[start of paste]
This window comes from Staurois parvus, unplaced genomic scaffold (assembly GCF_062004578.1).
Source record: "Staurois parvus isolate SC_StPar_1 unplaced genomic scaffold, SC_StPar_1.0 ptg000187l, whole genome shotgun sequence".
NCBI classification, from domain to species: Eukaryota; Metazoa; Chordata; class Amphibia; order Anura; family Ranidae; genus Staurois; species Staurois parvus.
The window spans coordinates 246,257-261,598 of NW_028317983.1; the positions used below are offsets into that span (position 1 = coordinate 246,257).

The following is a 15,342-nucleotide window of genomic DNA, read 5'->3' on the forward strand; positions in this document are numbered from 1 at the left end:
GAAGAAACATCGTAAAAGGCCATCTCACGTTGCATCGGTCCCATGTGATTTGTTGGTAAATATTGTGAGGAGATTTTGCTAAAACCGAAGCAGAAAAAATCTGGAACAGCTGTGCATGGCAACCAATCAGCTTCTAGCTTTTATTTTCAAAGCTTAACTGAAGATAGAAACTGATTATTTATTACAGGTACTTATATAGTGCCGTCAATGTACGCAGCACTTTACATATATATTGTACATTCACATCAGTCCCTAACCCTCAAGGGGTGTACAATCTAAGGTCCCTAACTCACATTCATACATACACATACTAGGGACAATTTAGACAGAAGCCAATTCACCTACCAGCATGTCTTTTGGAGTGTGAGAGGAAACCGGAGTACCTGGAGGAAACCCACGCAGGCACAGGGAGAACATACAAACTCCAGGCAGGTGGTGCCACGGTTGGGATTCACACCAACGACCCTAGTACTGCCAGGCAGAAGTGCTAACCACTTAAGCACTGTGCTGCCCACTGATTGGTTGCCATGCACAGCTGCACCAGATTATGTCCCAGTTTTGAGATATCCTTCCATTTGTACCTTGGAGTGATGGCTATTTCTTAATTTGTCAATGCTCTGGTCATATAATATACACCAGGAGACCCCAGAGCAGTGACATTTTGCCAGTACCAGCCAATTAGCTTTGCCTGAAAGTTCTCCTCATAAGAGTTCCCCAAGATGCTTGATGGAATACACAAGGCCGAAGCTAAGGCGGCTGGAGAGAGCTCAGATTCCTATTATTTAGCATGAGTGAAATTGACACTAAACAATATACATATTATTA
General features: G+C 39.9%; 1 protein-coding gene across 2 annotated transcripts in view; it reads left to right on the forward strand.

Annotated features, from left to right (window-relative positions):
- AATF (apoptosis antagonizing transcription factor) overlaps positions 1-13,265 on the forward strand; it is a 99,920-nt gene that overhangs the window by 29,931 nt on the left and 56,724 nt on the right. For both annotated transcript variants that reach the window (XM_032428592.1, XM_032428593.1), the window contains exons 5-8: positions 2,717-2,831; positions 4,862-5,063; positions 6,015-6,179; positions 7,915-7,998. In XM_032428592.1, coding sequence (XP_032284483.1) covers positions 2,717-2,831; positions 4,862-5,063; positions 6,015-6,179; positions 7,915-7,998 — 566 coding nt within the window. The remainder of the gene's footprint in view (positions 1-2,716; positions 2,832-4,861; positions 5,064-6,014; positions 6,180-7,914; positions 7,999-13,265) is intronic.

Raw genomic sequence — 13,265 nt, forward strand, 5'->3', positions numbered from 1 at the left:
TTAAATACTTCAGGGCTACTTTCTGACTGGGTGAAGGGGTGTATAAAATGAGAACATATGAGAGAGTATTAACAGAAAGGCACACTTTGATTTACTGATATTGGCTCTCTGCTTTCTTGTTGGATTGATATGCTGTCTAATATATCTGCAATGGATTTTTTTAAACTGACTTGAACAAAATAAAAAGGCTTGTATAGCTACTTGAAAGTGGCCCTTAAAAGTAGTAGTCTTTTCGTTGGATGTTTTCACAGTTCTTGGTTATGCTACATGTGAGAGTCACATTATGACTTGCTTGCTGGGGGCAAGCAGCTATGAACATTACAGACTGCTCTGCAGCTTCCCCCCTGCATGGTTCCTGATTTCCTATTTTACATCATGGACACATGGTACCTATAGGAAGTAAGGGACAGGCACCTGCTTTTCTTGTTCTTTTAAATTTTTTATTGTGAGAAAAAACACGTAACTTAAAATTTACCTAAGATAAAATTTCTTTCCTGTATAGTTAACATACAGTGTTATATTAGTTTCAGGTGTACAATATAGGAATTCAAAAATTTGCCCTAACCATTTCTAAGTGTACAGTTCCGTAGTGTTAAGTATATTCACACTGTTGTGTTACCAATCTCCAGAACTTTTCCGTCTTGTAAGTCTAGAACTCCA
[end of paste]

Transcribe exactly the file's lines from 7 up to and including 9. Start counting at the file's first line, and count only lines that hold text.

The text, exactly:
General features: G+C 39.9%; 1 protein-coding gene across 2 annotated transcripts in view; it reads left to right on the forward strand.

Annotated features, from left to right (window-relative positions):
- AATF (apoptosis antagonizing transcription factor) overlaps positions 1-13,265 on the forward strand; it is a 99,920-nt gene that overhangs the window by 29,931 nt on the left and 56,724 nt on the right. For both annotated transcript variants that reach the window (XM_032428592.1, XM_032428593.1), the window contains exons 5-8: positions 2,717-2,831; positions 4,862-5,063; positions 6,015-6,179; positions 7,915-7,998. In XM_032428592.1, coding sequence (XP_032284483.1) covers positions 2,717-2,831; positions 4,862-5,063; positions 6,015-6,179; positions 7,915-7,998 — 566 coding nt within the window. The remainder of the gene's footprint in view (positions 1-2,716; positions 2,832-4,861; positions 5,064-6,014; positions 6,180-7,914; positions 7,999-13,265) is intronic.